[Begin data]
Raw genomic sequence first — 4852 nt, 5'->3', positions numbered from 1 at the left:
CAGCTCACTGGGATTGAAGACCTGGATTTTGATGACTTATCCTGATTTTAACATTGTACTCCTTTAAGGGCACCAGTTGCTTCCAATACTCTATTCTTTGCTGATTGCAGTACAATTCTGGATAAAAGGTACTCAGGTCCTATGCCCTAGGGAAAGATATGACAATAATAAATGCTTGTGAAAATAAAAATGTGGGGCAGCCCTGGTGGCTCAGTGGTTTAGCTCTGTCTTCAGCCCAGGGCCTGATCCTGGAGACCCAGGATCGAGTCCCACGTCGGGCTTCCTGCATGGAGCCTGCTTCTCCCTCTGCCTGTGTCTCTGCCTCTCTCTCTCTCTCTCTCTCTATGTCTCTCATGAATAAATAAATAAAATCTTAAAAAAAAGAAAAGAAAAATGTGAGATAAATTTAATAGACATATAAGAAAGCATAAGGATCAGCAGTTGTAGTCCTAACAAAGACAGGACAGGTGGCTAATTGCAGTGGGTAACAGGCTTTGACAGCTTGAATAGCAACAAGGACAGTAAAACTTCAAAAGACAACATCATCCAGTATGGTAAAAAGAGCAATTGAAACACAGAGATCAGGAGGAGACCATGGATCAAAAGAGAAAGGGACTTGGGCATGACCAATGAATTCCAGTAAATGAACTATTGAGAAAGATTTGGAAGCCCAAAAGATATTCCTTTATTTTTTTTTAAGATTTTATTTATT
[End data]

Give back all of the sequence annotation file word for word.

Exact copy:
Raw genomic sequence first — 4852 nt, 5'->3', positions numbered from 1 at the left:
CAGCTCACTGGGATTGAAGACCTGGATTTTGATGACTTATCCTGATTTTAACATTGTACTCCTTTAAGGGCACCAGTTGCTTCCAATACTCTATTCTTTGCTGATTGCAGTACAATTCTGGATAAAAGGTACTCAGGTCCTATGCCCTAGGGAAAGATATGACAATAATAAATGCTTGTGAAAATAAAAATGTGGGGCAGCCCTGGTGGCTCAGTGGTTTAGCTCTGTCTTCAGCCCAGGGCCTGATCCTGGAGACCCAGGATCGAGTCCCACGTCGGGCTTCCTGCATGGAGCCTGCTTCTCCCTCTGCCTGTGTCTCTGCCTCTCTCTCTCTCTCTCTCTCTATGTCTCTCATGAATAAATAAATAAAATCTTAAAAAAAAGAAAAGAAAAATGTGAGATAAATTTAATAGACATATAAGAAAGCATAAGGATCAGCAGTTGTAGTCCTAACAAAGACAGGACAGGTGGCTAATTGCAGTGGGTAACAGGCTTTGACAGCTTGAATAGCAACAAGGACAGTAAAACTTCAAAAGACAACATCATCCAGTATGGTAAAAAGAGCAATTGAAACACAGAGATCAGGAGGAGACCATGGATCAAAAGAGAAAGGGACTTGGGCATGACCAATGAATTCCAGTAAATGAACTATTGAGAAAGATTTGGAAGCCCAAAAGATATTCCTTTATTTTTTTTTAAGATTTTATTTATT